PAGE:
Updated 4/3/20. Don’t run to get your money back before reading this!
The DOT has just issued an enforcement notice that will put an end to the question of whether you are entitled to receive a refund when your Hawaii flights (or other flights in the US are cancelled). Previously, for example, some airlines had begun updating their policies to explicitly offer refunds, in addition to fee waivers, and flight changes. That after carriers had been reluctant to indicate your ability to cancel tickets and obtain a refund, even though US DOT had always required it for cancelled flights.
Beat of Hawaii: Could there be a win-win reason NOT to request a refund?
Airlines need to preserve cash and may offer various bonuses for not taking refunds. Hawaiian Airlines, for example, offered visitor Brian a “no fare difference” change if he preferred to reschedule rather than refund. That could provide a very significant value if he is able to re-book for a more expensive season. We don’t know yet how this could play out, and if there will be blackout dates for changes. We also heard American Airlines was offering “some” passengers a 20% bonus for not requesting a cash refund.
With this clarification by DOT, will airlines move further in these directions? We think so. Airlines in Europe, for example, are already offering various incentives for rebooking rather than obtaining a refund.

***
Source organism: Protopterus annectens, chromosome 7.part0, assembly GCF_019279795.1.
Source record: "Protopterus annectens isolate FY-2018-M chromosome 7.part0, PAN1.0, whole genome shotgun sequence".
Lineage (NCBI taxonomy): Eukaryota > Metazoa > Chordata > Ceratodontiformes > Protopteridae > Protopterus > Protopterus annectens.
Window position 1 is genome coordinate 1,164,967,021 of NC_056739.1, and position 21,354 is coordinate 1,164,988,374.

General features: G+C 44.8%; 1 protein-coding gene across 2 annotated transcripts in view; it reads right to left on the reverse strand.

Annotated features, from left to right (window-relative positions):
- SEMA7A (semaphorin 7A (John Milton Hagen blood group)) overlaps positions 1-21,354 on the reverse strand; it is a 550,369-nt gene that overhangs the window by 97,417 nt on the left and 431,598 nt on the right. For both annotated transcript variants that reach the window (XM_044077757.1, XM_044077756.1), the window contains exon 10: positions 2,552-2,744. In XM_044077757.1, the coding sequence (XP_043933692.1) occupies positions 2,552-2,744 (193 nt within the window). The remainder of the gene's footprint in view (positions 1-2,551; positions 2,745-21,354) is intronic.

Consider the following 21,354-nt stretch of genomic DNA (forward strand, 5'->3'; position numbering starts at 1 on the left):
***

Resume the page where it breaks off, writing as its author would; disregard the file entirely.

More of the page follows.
US DOT enforcement notice.
“Airlines remain obligated to provide a prompt refund to passengers… when the carrier cancels the passenger’s scheduled flight or makes a significant schedule change and the passenger chooses not to accept the alternative offered by the carrier. The obligation of airlines to provide refunds, including the ticket price and any optional fee charged for services a passenger is unable to use, does not cease when the flight disruptions are outside of the carrier’s control (e.g., a result of government restrictions).”
Here’s what Hawaiian Airlines asked Brian to do:
Request a refund using their online ticket changes form. Brian also said their email stated that any fare difference would be waived if he didn’t request a refund, but instead re-books and begins travel by December 31, 2020. We could not ourselves confirm that offer.
We welcome your thoughts and questions. Let us know what your strategy is. Aloha!